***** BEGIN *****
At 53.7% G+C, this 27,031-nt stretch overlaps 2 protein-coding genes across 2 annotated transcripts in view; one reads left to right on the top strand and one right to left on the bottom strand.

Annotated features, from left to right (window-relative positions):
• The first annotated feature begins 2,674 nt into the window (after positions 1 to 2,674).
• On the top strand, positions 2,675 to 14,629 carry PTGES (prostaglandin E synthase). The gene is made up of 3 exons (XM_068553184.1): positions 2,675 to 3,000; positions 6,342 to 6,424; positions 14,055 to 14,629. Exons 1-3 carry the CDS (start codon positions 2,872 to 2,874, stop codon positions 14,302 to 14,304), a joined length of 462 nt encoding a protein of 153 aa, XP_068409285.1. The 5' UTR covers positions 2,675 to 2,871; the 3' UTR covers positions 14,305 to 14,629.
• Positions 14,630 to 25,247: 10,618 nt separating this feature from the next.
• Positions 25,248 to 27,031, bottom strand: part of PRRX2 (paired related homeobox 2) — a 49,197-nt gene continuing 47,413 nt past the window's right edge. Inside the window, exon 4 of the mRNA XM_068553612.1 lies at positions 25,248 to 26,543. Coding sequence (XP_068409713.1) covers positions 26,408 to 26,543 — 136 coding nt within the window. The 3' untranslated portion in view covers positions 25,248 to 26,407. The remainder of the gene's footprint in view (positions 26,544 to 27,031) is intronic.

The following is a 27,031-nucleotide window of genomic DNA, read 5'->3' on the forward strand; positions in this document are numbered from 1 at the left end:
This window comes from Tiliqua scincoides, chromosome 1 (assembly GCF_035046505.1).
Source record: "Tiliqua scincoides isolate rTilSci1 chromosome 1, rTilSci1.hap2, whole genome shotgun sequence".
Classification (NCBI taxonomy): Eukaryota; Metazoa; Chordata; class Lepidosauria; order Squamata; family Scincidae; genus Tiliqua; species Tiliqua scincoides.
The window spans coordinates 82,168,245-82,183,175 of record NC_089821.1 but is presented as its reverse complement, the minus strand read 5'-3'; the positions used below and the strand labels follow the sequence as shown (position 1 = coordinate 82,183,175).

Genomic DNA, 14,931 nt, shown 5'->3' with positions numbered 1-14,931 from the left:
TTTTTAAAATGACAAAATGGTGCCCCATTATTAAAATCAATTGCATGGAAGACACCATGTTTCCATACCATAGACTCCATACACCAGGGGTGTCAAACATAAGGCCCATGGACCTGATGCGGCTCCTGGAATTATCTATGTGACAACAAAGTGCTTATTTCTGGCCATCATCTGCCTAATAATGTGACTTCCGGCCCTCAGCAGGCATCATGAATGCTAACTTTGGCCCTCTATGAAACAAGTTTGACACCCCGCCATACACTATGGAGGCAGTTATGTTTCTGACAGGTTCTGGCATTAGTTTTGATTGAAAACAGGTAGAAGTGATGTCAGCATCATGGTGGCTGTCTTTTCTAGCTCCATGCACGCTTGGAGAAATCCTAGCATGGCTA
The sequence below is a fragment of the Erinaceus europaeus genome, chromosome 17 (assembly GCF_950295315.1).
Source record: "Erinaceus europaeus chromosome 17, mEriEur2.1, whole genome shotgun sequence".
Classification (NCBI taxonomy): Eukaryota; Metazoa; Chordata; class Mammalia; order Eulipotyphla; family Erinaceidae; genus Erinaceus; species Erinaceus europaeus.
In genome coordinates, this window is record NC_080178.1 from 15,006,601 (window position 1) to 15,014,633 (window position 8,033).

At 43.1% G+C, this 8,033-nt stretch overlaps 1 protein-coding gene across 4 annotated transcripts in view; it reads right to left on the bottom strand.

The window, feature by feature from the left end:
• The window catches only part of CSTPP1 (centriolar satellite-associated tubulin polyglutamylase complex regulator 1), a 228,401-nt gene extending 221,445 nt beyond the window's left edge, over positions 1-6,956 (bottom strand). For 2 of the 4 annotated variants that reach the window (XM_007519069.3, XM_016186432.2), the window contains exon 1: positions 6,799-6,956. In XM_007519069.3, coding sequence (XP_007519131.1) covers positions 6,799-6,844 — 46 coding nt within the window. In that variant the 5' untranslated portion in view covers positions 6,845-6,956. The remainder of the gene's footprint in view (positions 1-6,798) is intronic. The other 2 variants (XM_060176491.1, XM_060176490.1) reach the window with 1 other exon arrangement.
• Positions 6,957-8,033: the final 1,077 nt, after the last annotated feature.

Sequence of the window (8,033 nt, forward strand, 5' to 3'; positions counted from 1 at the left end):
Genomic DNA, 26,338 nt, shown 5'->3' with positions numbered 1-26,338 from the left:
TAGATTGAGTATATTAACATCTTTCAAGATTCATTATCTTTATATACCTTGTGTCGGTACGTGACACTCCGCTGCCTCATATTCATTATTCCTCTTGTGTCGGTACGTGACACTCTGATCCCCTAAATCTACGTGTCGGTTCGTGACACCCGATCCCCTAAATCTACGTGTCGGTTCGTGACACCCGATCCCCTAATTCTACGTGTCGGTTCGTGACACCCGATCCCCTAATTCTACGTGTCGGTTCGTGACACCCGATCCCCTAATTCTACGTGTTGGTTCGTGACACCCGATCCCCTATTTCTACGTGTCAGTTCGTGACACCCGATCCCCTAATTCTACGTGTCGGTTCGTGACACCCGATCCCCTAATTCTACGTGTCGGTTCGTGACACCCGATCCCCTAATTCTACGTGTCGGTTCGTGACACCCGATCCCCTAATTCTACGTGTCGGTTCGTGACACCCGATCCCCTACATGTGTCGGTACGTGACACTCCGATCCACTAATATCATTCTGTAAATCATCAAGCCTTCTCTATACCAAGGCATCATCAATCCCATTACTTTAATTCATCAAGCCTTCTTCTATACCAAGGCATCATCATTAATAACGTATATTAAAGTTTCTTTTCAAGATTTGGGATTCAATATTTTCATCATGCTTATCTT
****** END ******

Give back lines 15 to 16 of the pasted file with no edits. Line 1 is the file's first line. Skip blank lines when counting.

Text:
Source record: "Erinaceus europaeus chromosome 17, mEriEur2.1, whole genome shotgun sequence".
Classification (NCBI taxonomy): Eukaryota; Metazoa; Chordata; class Mammalia; order Eulipotyphla; family Erinaceidae; genus Erinaceus; species Erinaceus europaeus.